ALAMEDA (CBS SF) — A coroner’s report has concluded that the April death of Mario Gonzalez following an encounter with Alameda police officers resulted from a combination of drugs along with the physical stress of the altercation with officers who pinned him on the ground using their body weight.
Because there was a physical altercation, the Alameda County Coroner’s report classified Gonzalez’s manner of death as a homicide.READ MORE: Health Experts, Parents, Teachers Call for Lifting Mask Mandates Post-Omicron
Alameda police said they contacted Gonzalez as a suspect in a possible theft on April 19 in the 800 block of Oak Street and e appeared to be under the influence. At the time, police said when officers attempted to detain him, they struggled to get him to put his arms behind his back and he suffered a medical emergency.
On police bodycam video released days later, Gonzalez is heard gasping and crying out as officers pressed their body weight on his back, neck and shoulder, including one officer pressing his knee for several minutes in Gonzalez’s back. Gonzalez then became unresponsive and was later pronounced dead.
“During the interaction with law enforcement agents, he was face-down on the ground (prone) with his hands handcuffed behind his back, and at times the officers were applying pressure to his torso and legs with at least some of the weight of their bodies,” the coroner’s report said. “The stress of the altercation and restraint combined with prone positioning in the setting of morbid obesity and recent use of methamphetamine placed further strain on Mr. Gonzalez Arenales’ heart.”
The coroner’s report concluded, “the cause of death is the toxic effects of methamphetamine, with the physiologic stress of altercation and restraint, morbid obesity, and alcoholism contributing to the process of dying.”
According to the autopsy report, Gonzalez had an “enlarged and dilated heart” and an “enlarged liver … that had severe fatty change.” Toxicology tests detected methamphetamine, amphetamine and ethanol in Rodriguez’ body.
The coroner’s report concluded: “The cause of death is the toxic effects of methamphetamine with the physiologic stress of altercation and restraint, morbid obesity and alcoholism contributing to the process of dying.”UPDATE: Crews Make Progress in Big Sur Firefight; Containment at 35 Percent
“Anytime someone loses their life, it is a tragedy. I want to again extend my sincere condolences to Mr. Gonzalez’s family. I know they are already suffering the severe trauma of losing a loved one. The new information being released adds to that pain,” said Alameda Police Chief Nishant Joshi in a prepared statement. “As Chief of Police, it’s my duty to complete a thorough investigation and take the actions necessary to ensure the safety of all members of our community.”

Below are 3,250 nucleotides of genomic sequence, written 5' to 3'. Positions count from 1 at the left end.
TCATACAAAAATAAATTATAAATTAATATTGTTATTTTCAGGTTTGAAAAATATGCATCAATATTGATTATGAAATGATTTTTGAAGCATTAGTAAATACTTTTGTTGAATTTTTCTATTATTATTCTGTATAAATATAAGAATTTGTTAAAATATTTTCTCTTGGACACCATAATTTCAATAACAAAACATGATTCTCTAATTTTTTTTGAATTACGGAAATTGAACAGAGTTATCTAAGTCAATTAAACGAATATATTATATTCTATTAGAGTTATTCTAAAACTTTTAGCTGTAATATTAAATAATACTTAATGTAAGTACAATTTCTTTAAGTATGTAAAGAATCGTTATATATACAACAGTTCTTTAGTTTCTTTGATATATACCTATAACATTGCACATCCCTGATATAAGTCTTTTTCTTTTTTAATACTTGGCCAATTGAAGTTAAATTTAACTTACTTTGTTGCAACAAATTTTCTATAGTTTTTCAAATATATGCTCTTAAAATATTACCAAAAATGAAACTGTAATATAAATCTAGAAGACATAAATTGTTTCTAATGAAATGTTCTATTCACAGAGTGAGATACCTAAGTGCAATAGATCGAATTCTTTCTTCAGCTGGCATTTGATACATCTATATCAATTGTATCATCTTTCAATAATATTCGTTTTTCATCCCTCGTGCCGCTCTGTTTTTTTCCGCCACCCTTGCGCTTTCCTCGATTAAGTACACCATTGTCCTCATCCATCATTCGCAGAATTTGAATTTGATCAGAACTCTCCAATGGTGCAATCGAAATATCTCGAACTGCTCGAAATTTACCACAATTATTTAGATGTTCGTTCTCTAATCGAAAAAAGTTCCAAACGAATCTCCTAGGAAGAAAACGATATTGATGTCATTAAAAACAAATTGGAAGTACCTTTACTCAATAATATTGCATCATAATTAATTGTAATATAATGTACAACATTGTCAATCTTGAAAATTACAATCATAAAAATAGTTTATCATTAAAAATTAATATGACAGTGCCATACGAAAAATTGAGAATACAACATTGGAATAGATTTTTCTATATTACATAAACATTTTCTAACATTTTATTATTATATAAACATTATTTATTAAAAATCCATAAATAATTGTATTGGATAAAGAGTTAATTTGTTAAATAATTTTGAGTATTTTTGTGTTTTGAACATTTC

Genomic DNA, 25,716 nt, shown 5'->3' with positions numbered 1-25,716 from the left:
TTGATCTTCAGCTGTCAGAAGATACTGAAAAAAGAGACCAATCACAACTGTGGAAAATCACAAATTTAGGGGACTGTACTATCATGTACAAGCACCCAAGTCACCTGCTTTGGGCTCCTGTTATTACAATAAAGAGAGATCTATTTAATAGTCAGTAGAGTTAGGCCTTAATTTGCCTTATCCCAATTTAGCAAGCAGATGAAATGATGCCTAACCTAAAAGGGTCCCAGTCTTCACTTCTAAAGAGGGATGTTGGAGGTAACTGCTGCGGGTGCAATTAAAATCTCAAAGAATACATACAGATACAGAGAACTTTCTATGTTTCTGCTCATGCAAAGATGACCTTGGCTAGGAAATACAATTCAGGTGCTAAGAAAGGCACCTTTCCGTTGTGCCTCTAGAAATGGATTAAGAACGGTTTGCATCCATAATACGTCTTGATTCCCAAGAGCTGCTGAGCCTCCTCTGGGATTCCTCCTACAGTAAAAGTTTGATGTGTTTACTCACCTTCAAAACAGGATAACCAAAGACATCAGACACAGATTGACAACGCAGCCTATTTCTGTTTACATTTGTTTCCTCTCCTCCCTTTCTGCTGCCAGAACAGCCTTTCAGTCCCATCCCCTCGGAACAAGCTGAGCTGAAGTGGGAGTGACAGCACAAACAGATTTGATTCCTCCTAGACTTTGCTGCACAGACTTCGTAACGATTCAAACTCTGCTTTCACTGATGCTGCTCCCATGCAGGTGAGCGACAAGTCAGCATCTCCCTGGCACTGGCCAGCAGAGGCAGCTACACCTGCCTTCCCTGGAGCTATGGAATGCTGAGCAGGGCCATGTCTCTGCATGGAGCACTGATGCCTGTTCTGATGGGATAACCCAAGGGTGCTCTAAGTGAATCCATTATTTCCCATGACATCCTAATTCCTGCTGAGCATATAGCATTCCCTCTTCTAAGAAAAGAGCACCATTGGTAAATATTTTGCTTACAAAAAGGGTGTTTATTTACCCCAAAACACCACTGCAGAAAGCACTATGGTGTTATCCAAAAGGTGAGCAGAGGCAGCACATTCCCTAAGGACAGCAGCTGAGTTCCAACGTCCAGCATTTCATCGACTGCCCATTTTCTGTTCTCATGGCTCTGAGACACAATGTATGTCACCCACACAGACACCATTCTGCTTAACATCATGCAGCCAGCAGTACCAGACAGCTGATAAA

The officers involved, James Fisher, Cameron Leahy and Eric McKinley along with and parking enforcement employee Charlie Clemmens, are currently on administrative leave and their peace officer rights suspended until the investigation is completed, Joshi said.
Gonzalez’s death prompted a renewed uproar against police brutality with the incident evoking the May 2020 death of George Floyd in Minneapolis. Police officer Derek Chauvin, who knelt on Floyd’s back and neck for more than nine minutes, was convicted of murder and sentenced to 22 years in prison. Three other officers face trial in the case early next year.
“The police killed my brother in the same manner that they killed George Floyd,” said his brother Jerry Gonzalez in April. “There was no reason to detain him, let alone kill him. The APD took a calm situation and made it fatal.”
Gonzalez was the father of a 4-year-old and caretaker for a brother with special needs.
A spokeswoman for the Alameda County District Attorney’s Office did not immediately respond to say whether prosecutors would file charges against the employees.
City officials said in April that former San Francisco City Attorney Louise Renne had been hired to conduct an independent investigation into Gonzalez’s death. Renne has also served as a former president of the San Francisco Police Commission and was California Deputy Attorney General for 11 years.
Two other investigations were being conducted, one by the DA’s office and another by the Alameda County Sheriff’s Department.MORE NEWS: Big Sur Residents Told to Boil Water Due to Possible Wildfire Damage to Utility
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